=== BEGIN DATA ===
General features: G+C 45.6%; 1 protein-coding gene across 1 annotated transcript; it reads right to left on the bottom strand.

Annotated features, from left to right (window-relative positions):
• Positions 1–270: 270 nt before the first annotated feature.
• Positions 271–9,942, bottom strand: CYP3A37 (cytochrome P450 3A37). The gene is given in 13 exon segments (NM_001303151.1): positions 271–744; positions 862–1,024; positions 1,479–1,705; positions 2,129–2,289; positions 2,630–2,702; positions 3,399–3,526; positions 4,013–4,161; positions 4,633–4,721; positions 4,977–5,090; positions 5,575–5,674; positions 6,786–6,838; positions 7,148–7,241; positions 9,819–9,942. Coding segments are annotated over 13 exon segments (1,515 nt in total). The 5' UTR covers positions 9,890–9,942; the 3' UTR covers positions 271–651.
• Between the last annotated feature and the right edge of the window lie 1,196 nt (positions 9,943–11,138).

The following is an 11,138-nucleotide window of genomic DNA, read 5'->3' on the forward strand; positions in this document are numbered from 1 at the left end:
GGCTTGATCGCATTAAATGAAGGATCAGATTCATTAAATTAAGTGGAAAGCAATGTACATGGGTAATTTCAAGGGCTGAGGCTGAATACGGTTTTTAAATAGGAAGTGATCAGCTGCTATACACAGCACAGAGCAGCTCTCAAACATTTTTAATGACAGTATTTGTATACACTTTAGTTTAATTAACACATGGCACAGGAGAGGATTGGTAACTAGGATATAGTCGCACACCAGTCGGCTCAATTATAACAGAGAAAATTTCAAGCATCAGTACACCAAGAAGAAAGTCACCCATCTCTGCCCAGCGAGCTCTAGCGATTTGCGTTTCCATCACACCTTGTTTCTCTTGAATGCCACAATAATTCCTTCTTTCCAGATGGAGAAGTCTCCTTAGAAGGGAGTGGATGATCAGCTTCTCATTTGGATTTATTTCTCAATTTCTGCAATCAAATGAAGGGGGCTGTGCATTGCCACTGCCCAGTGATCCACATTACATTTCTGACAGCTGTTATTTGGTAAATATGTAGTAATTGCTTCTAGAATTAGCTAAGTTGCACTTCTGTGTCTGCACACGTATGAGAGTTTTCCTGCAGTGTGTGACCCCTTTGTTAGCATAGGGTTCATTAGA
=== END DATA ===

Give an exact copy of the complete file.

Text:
General features: G+C 45.6%; 1 protein-coding gene across 1 annotated transcript; it reads right to left on the bottom strand.

Annotated features, from left to right (window-relative positions):
• Positions 1–270: 270 nt before the first annotated feature.
• Positions 271–9,942, bottom strand: CYP3A37 (cytochrome P450 3A37). The gene is given in 13 exon segments (NM_001303151.1): positions 271–744; positions 862–1,024; positions 1,479–1,705; positions 2,129–2,289; positions 2,630–2,702; positions 3,399–3,526; positions 4,013–4,161; positions 4,633–4,721; positions 4,977–5,090; positions 5,575–5,674; positions 6,786–6,838; positions 7,148–7,241; positions 9,819–9,942. Coding segments are annotated over 13 exon segments (1,515 nt in total). The 5' UTR covers positions 9,890–9,942; the 3' UTR covers positions 271–651.
• Between the last annotated feature and the right edge of the window lie 1,196 nt (positions 9,943–11,138).

The following is an 11,138-nucleotide window of genomic DNA, read 5'->3' on the forward strand; positions in this document are numbered from 1 at the left end:
GGCTTGATCGCATTAAATGAAGGATCAGATTCATTAAATTAAGTGGAAAGCAATGTACATGGGTAATTTCAAGGGCTGAGGCTGAATACGGTTTTTAAATAGGAAGTGATCAGCTGCTATACACAGCACAGAGCAGCTCTCAAACATTTTTAATGACAGTATTTGTATACACTTTAGTTTAATTAACACATGGCACAGGAGAGGATTGGTAACTAGGATATAGTCGCACACCAGTCGGCTCAATTATAACAGAGAAAATTTCAAGCATCAGTACACCAAGAAGAAAGTCACCCATCTCTGCCCAGCGAGCTCTAGCGATTTGCGTTTCCATCACACCTTGTTTCTCTTGAATGCCACAATAATTCCTTCTTTCCAGATGGAGAAGTCTCCTTAGAAGGGAGTGGATGATCAGCTTCTCATTTGGATTTATTTCTCAATTTCTGCAATCAAATGAAGGGGGCTGTGCATTGCCACTGCCCAGTGATCCACATTACATTTCTGACAGCTGTTATTTGGTAAATATGTAGTAATTGCTTCTAGAATTAGCTAAGTTGCACTTCTGTGTCTGCACACGTATGAGAGTTTTCCTGCAGTGTGTGACCCCTTTGTTAGCATAGGGTTCATTAGA